“The aim of the Black Chronicles series is to open up critical inquiry into the archive to locate new knowledge, and support our ongoing mission to continuously expand and enrich photography’s cultural histories. Based on current research, the portraits unearthed as part of Black Chronicles constitute the most comprehensive body of photographs depicting the black subject in Victorian Britain. Not only does the sitters’ visual presence in Britain bear direct witness to the complexities of colonial and imperial history, they also offer a fascinating array of personal narratives that defy pre-conceived notions of cultural diversity in the nineteenth century. Their complex studio portrayal opens up a dialogue around the politics of subjectivities and agencies in relation to visual representation: some are presented in ways that convey a sense of pride, dignity and respectability, while others are, arguably, still locked in ethnographic or colonial modes of representation. At the heart of the exhibition is the desire to re-constitute the archive through what I call ‘remedial curatorial work’: resurrecting figures from archival vaults of oblivion, and re-introducing new, annotated narratives into contemporary consciousness.” – Renée Mussai, Senior Curator and Head of Archive & Research, Autograph ABP, London.
Renée Mussai is Senior Curator and Head of Archive & Research at Autograph ABP, a London-based arts charity that promotes photography and film addressing cultural identity, race, representation and human rights.
Black Chronicles IV is presented by Autograph ABP (London), and hosted by VIAD, University of Johannesburg, at the FADA Gallery. The exhibition is supported locally by British Council Connect ZA, The US Mission to South Africa, the National Research Foundation, and the University of Johannesburg. The African Choir 1891 Re-Imagined sound-installation has been made possible through generous financial support from the South African Department of Arts and Culture (DAC).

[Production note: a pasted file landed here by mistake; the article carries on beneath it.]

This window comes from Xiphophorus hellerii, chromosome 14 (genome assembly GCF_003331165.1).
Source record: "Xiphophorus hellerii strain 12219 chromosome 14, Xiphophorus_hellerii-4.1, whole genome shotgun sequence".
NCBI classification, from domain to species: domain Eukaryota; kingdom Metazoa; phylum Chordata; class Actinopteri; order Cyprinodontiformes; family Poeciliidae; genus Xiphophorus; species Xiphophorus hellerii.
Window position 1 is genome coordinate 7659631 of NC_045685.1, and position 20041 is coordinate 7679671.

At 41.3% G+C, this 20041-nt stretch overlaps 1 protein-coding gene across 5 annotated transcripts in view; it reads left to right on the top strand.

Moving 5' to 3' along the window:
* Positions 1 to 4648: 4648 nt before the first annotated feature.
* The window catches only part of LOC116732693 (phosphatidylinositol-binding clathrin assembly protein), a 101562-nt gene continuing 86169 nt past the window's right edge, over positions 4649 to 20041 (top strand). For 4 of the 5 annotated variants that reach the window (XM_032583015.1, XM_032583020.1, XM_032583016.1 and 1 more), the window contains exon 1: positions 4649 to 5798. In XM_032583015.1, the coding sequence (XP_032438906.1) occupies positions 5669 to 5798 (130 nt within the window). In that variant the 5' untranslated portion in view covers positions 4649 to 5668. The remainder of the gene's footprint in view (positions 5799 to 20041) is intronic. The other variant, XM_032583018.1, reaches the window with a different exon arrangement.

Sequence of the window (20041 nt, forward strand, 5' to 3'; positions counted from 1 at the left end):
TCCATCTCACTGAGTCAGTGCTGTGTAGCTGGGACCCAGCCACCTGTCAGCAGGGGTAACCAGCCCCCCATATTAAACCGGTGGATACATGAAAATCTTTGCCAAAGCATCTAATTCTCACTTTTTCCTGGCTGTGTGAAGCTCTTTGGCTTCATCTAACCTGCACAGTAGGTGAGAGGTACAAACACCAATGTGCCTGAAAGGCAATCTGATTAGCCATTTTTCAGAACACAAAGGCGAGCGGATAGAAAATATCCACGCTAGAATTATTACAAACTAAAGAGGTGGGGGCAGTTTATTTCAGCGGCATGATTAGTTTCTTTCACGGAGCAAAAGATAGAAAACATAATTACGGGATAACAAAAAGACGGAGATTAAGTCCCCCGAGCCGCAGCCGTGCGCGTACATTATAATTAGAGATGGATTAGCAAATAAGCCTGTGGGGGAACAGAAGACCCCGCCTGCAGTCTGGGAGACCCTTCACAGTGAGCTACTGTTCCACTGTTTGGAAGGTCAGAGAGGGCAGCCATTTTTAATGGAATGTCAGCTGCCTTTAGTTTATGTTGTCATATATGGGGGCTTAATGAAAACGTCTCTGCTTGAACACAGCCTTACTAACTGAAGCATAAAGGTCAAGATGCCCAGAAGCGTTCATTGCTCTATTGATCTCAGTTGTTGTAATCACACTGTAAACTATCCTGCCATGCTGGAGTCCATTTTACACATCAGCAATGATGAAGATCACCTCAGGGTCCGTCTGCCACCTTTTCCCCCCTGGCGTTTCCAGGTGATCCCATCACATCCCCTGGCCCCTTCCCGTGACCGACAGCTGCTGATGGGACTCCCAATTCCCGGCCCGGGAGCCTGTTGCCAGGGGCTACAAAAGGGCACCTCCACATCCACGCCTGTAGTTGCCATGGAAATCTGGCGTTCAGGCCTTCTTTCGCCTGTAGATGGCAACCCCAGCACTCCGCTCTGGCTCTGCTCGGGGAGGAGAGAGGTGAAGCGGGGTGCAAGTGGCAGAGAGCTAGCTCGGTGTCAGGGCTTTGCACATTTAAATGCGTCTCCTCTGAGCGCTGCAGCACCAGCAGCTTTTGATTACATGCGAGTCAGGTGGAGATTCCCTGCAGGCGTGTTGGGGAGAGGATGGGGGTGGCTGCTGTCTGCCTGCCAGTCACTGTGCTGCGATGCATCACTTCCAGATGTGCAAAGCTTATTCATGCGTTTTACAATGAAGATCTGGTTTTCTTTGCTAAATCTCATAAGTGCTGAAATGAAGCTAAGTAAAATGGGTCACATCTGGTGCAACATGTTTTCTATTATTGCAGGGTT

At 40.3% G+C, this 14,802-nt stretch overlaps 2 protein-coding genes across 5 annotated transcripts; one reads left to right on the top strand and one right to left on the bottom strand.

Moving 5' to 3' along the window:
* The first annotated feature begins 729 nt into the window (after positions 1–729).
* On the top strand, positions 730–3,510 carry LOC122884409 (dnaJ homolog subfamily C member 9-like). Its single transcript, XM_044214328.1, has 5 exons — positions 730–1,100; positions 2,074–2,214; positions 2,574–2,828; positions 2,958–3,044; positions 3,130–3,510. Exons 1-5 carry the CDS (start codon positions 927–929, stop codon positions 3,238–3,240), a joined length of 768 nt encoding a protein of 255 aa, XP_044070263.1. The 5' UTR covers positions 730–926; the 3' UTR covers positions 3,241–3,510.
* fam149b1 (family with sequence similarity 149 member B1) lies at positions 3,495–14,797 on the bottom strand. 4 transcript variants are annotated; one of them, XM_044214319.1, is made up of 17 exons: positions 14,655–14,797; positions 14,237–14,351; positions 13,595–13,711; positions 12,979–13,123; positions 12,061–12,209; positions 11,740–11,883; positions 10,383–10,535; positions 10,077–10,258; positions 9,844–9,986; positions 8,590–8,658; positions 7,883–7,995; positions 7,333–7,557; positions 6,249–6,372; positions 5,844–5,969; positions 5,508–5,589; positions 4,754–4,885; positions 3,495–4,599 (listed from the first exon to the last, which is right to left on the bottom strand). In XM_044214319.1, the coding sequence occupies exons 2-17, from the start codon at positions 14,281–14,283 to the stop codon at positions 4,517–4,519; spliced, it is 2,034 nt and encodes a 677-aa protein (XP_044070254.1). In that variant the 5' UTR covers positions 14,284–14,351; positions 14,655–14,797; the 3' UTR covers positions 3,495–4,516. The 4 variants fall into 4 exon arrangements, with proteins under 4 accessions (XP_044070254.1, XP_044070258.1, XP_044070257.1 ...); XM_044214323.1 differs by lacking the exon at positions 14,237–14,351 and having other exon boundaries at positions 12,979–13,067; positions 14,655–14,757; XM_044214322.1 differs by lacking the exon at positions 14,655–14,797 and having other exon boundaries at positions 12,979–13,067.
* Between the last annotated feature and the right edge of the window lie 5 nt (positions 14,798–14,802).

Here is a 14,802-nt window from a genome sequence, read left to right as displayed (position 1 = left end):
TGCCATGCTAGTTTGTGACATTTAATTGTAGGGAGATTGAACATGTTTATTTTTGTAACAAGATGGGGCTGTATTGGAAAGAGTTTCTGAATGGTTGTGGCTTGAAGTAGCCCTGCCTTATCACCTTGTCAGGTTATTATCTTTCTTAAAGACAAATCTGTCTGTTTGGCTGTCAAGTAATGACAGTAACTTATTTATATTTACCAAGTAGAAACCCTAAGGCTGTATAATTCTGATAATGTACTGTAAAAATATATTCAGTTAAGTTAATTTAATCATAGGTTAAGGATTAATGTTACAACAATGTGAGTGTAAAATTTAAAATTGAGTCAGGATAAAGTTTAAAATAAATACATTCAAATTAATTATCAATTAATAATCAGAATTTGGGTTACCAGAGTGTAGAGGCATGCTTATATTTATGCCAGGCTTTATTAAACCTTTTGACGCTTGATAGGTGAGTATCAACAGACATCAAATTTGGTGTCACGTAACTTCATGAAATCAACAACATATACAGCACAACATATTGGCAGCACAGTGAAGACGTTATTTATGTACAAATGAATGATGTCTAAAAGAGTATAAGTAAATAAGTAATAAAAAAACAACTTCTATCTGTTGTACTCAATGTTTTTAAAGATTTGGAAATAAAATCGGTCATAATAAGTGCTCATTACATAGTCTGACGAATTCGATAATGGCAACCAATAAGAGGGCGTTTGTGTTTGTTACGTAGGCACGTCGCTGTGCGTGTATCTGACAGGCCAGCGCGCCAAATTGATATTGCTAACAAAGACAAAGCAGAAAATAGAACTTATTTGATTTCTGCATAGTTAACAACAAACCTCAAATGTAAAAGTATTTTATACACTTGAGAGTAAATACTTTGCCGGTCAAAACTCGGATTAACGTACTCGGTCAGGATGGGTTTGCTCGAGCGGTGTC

Black Chronicles is produced in association with the Hulton Archive, a division of Getty Images. Photographs by London Stereoscopic Company © Hulton Archive/Getty Images are shown courtesy of Autograph ABP, London. Printed by Mike Spry between 2014 - 2017. All vintage photographs and other archive material courtesy of Autograph ABP. Supported by the National Lottery through the Heritage Lottery Fund. Digitally reproduced photographs of Sarah Forbes Bonetta (Davies) and others are shown courtesy of the National Portrait Gallery, London and private collections as stated.
Autograph ABP is a London-based arts charity that works internationally in photography and film, race, representation, cultural identity and human rights. www.autograph-abp.co.uk
Autograph ABP is supported using public funding by Arts Council England. The Missing Chapter/Black Chronicleswas supported by Heritage Lottery Fund (UK) between 2013 – 2016.
Black Chronicles IV is supported by British Council Connect ZA, The US Mission to South Africa, the National Research Foundation, and the University of Johannesburg.
The African Choir 1891 Re-Imagined sound-installation has been made possible through generous financial support from the South African Department of Arts and Culture (DAC).